Home » Blogs » CEO's Diary » Stress

Stress

December 1 - I have noted the many comments on my management of my IT manager with stress on here.

I have to say I do understand stress. I have witnessed it at close hand in my family.

I have a very strong impression I'm only just hanging everything together right now. Indeed, sleeplessness is a real issue for me at the moment that my wife wants me to see our GP about.

So please don't get me wrong: it's not I don't respect the issue. It's precisely because I do that I took the action I did.

Stress arises, I think, for a reason. I don't think it's my job to know the reason in this case unless the manager wants to tell me. But what he did make clear to me was that he had simply been signed off. There was no action plan. And from what I have seen that is of little use. Stress needs to be proactively managed, like much else in life, or in a month's time my manager will be more stressed about coming back to work than he was when he went off/ How does my leaving him to face that situation help?

So the offer I've made to him - and which i requested he partake in - was to see a specialist, and not a GP who signed a sick note, with the promise of follow up help if needed.

Now I'm not sure how I can be criticised for saying that I expect him to play his part in tackling a real issue if it has arisen, and for saying if he refuses to do so it is not my responsibility. I think that's completely responsible management and way beyond that which most companies would offer.

I'm pretty much disappointed at the reaction. It implies to me a lack of understanding of stress - which only really goes away when the underlying issues are resolved.

But it sure as heck increased my stress.

In fact, I'd say it's not been a fun week.

But I don;t for a minute regret reaching out to seek to help this guy in a way that will, I am sure, help. 

 

 

 

Comments
John Paris's picture

Are you medically qualified ?    2 thanks

John Paris | | Permalink

I have read the previous blogs and I'm concerned by your attitude.

I'm sure your doctor doesn't tell you how to run your business, so don't you think it presumptious of you to second guess the doctors treatment of his patient? 

Suppose your "proactive management" actually makes things worse?  Suppose your insistance on him seeing a specialist causes more stress?  I can see the distinct possibility of you laying yourself wide open to a large claim for damages, or even worse.

The doctor, at this stage, obviously believes that a break from work is what is required. If, in his professional opinion, he considered something more was required no doubt he would have prescribed it. By interfering you are on very thin ice, and I can hear it starting to crack.

 

 

 

stress

andrew_hughes11 | | Permalink

I think the criticism you received on your initial posting was harsh to say the least. Suggesting an action plan to deal with the situation is rare nowadays. As you stated, signing an individual off for a few weeks isn’t actually tackling the problem, and yes coming back to the work environment can exacerbate the situation. It may have been a tough week but give yourself a pat on the back, you’ve done a rare thing here, take comfort in that.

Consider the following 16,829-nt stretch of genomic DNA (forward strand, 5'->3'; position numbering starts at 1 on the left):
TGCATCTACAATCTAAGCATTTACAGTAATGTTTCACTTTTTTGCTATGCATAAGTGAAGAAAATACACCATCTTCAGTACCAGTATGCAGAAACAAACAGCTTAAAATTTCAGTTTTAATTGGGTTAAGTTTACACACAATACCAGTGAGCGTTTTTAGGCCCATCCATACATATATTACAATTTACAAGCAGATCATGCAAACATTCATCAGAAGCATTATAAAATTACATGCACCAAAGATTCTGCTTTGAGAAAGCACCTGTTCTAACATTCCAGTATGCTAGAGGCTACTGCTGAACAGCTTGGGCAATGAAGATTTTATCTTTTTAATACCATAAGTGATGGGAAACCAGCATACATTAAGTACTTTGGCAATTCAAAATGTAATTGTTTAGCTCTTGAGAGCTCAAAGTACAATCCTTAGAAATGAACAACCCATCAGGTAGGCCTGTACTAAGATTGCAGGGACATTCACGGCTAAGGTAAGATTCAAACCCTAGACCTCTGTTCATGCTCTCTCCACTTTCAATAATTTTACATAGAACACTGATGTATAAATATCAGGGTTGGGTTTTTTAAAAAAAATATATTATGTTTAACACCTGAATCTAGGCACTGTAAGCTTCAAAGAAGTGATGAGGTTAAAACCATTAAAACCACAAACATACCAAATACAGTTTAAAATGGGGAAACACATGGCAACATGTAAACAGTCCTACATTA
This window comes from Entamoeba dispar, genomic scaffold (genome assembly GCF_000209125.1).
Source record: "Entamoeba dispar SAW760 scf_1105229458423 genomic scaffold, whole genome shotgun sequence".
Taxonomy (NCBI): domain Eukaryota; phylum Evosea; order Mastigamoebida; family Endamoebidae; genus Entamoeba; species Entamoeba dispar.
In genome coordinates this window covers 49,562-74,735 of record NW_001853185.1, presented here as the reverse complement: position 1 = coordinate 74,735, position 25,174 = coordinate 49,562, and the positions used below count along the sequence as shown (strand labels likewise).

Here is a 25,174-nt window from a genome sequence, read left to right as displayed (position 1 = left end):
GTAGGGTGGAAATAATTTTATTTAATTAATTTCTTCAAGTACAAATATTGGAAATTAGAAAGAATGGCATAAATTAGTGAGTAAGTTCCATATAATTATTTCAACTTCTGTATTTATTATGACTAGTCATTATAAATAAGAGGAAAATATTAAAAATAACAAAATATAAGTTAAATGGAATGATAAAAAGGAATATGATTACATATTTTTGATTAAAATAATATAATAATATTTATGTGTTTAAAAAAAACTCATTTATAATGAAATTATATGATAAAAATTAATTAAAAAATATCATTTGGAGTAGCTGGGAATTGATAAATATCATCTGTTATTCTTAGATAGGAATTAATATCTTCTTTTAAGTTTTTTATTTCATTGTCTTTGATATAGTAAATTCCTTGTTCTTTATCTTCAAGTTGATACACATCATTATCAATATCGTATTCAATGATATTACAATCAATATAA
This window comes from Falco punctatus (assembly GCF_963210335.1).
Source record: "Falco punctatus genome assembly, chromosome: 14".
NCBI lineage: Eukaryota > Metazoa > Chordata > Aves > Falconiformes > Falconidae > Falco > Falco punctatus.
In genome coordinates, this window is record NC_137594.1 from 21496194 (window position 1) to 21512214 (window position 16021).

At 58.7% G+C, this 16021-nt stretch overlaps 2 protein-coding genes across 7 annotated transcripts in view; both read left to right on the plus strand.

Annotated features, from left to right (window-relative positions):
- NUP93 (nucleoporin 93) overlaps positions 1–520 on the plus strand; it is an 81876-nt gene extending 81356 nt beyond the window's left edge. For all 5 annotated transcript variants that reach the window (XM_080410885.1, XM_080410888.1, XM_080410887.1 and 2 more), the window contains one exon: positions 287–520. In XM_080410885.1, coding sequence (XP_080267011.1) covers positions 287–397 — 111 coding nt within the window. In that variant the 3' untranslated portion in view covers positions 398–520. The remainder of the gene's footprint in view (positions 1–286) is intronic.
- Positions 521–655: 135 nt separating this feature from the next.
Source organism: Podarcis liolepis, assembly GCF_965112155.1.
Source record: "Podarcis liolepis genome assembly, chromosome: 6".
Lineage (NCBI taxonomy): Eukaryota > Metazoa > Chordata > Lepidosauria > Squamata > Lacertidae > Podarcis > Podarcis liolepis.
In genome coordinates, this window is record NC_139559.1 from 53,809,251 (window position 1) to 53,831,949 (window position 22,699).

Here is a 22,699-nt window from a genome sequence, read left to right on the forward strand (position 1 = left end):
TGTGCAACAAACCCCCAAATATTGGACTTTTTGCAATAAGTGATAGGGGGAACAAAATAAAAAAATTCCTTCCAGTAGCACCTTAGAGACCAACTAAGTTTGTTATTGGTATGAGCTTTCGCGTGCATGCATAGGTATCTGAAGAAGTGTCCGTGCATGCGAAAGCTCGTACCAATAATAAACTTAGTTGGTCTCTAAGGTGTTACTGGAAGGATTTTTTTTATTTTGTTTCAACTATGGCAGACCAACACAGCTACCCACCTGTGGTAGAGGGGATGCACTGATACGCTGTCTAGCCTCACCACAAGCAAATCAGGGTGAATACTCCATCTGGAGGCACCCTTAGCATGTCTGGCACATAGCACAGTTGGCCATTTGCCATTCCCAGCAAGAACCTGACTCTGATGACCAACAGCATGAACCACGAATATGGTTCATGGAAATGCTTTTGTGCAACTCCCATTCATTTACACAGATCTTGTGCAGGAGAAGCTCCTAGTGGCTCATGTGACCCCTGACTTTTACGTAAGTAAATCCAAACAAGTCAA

Take you wife's advice and go and see you GP.

stress

keithmillar | | Permalink

Well said CEO!

You are supporting this person by doing what you have done so well done. He needs help with this condition and a GP is NOT the person to do it. GP's don't have enough time to spend with a patient to understand stress. That is what a specialist is for.

There was certainly a lot of nonsense being blogged.

Stress

paulwakefield1 | | Permalink

I'm completely with the CEO on this.If JP is right that he is laying himself open to a claim by ensuring that a member of staff gets specialist help that would be incredibly depressing.

BKD's picture

I agree with CEO

BKD | | Permalink

And the more recent responses.

We get a lot of so-called 'legal opnion' on this site, some of which is, to say the least, suspect. I'm not sure that this is an area that even David Winch - one whose opinion I would trust - would be able to comment on with authority (but you're more than weclome to chip in, David :)

I'd say that CEO has done exactly the right thing in advising to see a specialst (but then again I'm no expert in the matter, either :)

 

Flash Gordon's picture

All about you?    1 thanks

Flash Gordon | | Permalink

So you have 'a strong impression I'm only just hanging everything together right now'? Gee I could have sworn the stress issue was about your IT guy, not about you. You don't know if he'd already started coming up with a plan that he didn't feel he could tell you about (because maybe it involved thinking about changing to a job where his boss wasn't 'me, me, me') and if you had half a clue about stress you'd realise that sometimes the person needs to get some space to be able to come up with a plan. You don't just walk into a doctor, get signed off and come out with a 20 point action plan. He might have been advised to get some counselling & that takes more time to arrange than the 2 minute walk from the doctor's office to the car park.

If the specialist you want him to see is a counsellor / psychotherapist then that in itself is a poor move - who wants to talk to someone that they think is likely to report back to work? But my £ says you just want him to see someone general (the equivalent of a second opinion but on your payroll effectively) who can tell you that nothing is wrong with him and you can therefore not bother paying him.